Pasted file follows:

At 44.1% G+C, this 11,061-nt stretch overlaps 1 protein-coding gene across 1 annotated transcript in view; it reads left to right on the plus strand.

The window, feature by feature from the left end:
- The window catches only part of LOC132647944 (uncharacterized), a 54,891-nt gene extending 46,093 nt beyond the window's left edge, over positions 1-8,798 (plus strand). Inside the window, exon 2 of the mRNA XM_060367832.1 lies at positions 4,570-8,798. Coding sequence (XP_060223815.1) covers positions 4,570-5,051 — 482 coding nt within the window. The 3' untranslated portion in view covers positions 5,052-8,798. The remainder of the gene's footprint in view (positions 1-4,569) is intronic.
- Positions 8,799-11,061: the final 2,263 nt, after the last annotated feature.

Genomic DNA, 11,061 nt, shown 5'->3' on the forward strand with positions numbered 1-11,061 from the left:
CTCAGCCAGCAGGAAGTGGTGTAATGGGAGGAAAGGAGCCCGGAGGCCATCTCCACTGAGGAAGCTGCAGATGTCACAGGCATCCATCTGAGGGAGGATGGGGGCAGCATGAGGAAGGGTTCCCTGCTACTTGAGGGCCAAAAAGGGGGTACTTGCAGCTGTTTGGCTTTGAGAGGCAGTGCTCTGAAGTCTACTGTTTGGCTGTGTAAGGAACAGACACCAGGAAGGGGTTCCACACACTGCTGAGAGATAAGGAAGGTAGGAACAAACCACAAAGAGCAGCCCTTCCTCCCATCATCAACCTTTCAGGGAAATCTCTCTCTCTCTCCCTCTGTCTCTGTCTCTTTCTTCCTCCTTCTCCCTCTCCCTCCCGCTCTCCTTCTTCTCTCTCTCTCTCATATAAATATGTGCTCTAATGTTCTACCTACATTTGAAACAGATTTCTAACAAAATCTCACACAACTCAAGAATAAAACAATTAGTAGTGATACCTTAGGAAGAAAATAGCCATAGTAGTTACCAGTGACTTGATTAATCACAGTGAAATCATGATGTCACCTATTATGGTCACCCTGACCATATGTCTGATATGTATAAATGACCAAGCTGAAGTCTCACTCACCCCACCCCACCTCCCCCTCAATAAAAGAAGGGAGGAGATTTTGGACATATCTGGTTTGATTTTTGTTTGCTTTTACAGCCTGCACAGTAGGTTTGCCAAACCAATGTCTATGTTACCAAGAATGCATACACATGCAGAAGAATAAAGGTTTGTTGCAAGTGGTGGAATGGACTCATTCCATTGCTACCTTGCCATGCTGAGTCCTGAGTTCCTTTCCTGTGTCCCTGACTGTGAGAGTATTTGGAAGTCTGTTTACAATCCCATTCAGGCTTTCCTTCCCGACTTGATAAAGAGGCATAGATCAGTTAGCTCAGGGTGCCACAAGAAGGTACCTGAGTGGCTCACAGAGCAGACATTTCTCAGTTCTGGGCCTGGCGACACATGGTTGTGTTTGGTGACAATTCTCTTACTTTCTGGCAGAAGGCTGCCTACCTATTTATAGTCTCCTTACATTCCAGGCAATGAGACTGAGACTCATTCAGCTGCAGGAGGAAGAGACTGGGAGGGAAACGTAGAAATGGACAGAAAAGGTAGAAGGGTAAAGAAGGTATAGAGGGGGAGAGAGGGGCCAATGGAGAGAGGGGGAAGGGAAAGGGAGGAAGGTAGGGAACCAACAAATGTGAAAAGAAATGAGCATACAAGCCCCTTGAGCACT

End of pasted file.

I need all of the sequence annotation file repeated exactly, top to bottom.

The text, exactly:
At 44.1% G+C, this 11,061-nt stretch overlaps 1 protein-coding gene across 1 annotated transcript in view; it reads left to right on the plus strand.

The window, feature by feature from the left end:
- The window catches only part of LOC132647944 (uncharacterized), a 54,891-nt gene extending 46,093 nt beyond the window's left edge, over positions 1-8,798 (plus strand). Inside the window, exon 2 of the mRNA XM_060367832.1 lies at positions 4,570-8,798. Coding sequence (XP_060223815.1) covers positions 4,570-5,051 — 482 coding nt within the window. The 3' untranslated portion in view covers positions 5,052-8,798. The remainder of the gene's footprint in view (positions 1-4,569) is intronic.
- Positions 8,799-11,061: the final 2,263 nt, after the last annotated feature.

Genomic DNA, 11,061 nt, shown 5'->3' on the forward strand with positions numbered 1-11,061 from the left:
CTCAGCCAGCAGGAAGTGGTGTAATGGGAGGAAAGGAGCCCGGAGGCCATCTCCACTGAGGAAGCTGCAGATGTCACAGGCATCCATCTGAGGGAGGATGGGGGCAGCATGAGGAAGGGTTCCCTGCTACTTGAGGGCCAAAAAGGGGGTACTTGCAGCTGTTTGGCTTTGAGAGGCAGTGCTCTGAAGTCTACTGTTTGGCTGTGTAAGGAACAGACACCAGGAAGGGGTTCCACACACTGCTGAGAGATAAGGAAGGTAGGAACAAACCACAAAGAGCAGCCCTTCCTCCCATCATCAACCTTTCAGGGAAATCTCTCTCTCTCTCCCTCTGTCTCTGTCTCTTTCTTCCTCCTTCTCCCTCTCCCTCCCGCTCTCCTTCTTCTCTCTCTCTCTCATATAAATATGTGCTCTAATGTTCTACCTACATTTGAAACAGATTTCTAACAAAATCTCACACAACTCAAGAATAAAACAATTAGTAGTGATACCTTAGGAAGAAAATAGCCATAGTAGTTACCAGTGACTTGATTAATCACAGTGAAATCATGATGTCACCTATTATGGTCACCCTGACCATATGTCTGATATGTATAAATGACCAAGCTGAAGTCTCACTCACCCCACCCCACCTCCCCCTCAATAAAAGAAGGGAGGAGATTTTGGACATATCTGGTTTGATTTTTGTTTGCTTTTACAGCCTGCACAGTAGGTTTGCCAAACCAATGTCTATGTTACCAAGAATGCATACACATGCAGAAGAATAAAGGTTTGTTGCAAGTGGTGGAATGGACTCATTCCATTGCTACCTTGCCATGCTGAGTCCTGAGTTCCTTTCCTGTGTCCCTGACTGTGAGAGTATTTGGAAGTCTGTTTACAATCCCATTCAGGCTTTCCTTCCCGACTTGATAAAGAGGCATAGATCAGTTAGCTCAGGGTGCCACAAGAAGGTACCTGAGTGGCTCACAGAGCAGACATTTCTCAGTTCTGGGCCTGGCGACACATGGTTGTGTTTGGTGACAATTCTCTTACTTTCTGGCAGAAGGCTGCCTACCTATTTATAGTCTCCTTACATTCCAGGCAATGAGACTGAGACTCATTCAGCTGCAGGAGGAAGAGACTGGGAGGGAAACGTAGAAATGGACAGAAAAGGTAGAAGGGTAAAGAAGGTATAGAGGGGGAGAGAGGGGCCAATGGAGAGAGGGGGAAGGGAAAGGGAGGAAGGTAGGGAACCAACAAATGTGAAAAGAAATGAGCATACAAGCCCCTTGAGCACT